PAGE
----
A GOOD MARRIAGE

PrintE-mail Written by J.D. Gillam

DVD REVIEW: A GOOD MARRIAGE / CERT: 18 / DIRECTOR: PETER ASKIN / SCREENPLAY: STEPHEN KING / STARRING: JOAN ALLEN, ANTHONY LAPAGLIA, STEPHEN LANG / RELEASE DATE: APRIL 20TH

What if, after twenty five years of blissful marriage, you discovered that your loving husband was also a serial killer? That’s the question posed by A Good Marriage.

When Bob Anderson (LaPaglia) goes on yet another business trip, his wife Darcy (Allen) goes hunting in the garage for some new batteries, but instead discovers a box containing the driving licence of a murdered woman from the last town he visited. After doing some more digging and checking online, Darcy realises that Bob is the serial killer called Beadie.

With her children grown up, it’s up to Darcy to either choose to do the right thing or hide her family’s horrible secret to protect them all.

With a screenplay written by King himself, based on a tale that first appeared in his short story collection Full Dark, No Stars, the Bob character was inspired by Dennis Rader – the infamous real life BTK killer.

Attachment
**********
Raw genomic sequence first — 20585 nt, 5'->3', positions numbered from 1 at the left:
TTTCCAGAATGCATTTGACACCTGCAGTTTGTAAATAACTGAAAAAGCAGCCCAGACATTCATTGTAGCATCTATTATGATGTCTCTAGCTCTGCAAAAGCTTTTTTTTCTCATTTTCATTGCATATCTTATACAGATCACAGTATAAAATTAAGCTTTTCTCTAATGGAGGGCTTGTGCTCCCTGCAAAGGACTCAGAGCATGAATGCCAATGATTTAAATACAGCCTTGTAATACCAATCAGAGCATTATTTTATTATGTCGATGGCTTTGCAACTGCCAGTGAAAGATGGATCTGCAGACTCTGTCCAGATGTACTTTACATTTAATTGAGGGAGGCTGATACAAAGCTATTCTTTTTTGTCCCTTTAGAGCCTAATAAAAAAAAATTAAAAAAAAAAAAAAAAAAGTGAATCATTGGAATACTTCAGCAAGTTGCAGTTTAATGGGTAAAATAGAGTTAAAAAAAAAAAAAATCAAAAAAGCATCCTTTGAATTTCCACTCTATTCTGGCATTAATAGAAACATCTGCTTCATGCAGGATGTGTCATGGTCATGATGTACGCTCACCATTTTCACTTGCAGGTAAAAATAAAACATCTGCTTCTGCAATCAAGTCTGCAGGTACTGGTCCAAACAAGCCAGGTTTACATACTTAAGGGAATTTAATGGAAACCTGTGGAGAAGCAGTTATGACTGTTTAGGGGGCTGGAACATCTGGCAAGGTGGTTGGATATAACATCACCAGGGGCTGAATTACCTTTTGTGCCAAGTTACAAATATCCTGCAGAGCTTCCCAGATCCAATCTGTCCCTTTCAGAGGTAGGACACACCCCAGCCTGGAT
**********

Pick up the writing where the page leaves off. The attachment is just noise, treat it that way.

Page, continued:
There are more misses than hits in the chequered history of King adaptions, and the legendary writer’s involvement here in penning the screenplay does not land the film on the positive side of the fence. The movie is guilty of lacking any real tension, especially worrying considering that it is supposed to be a thriller. It has a real TV movie feel about it, with no real range – it doesn’t have a cinematic edge at all. LaPaglia seems out of place in the main role, unable to offer the necessary gravitas that the character requires. You struggle to see the dark side of him, instead seeing Bob as a family man that does this on the side.

As with the real case of Rader’s wife, you can understand her point of view and the spur for her actions and Allen manages to keep the story rooted, but there’s only so much she can do. Lang’s character hovers on the periphery for the majority of the running time, whereas, regardless of his motives that are made clear later on, he could have been used much better as plot twist that keeps the viewer on the edge of their seat.

Overall, A Good Marriage falls far short of what it could have been. A missed opportunity and grounds for divorce.

Special Features: TBC
 

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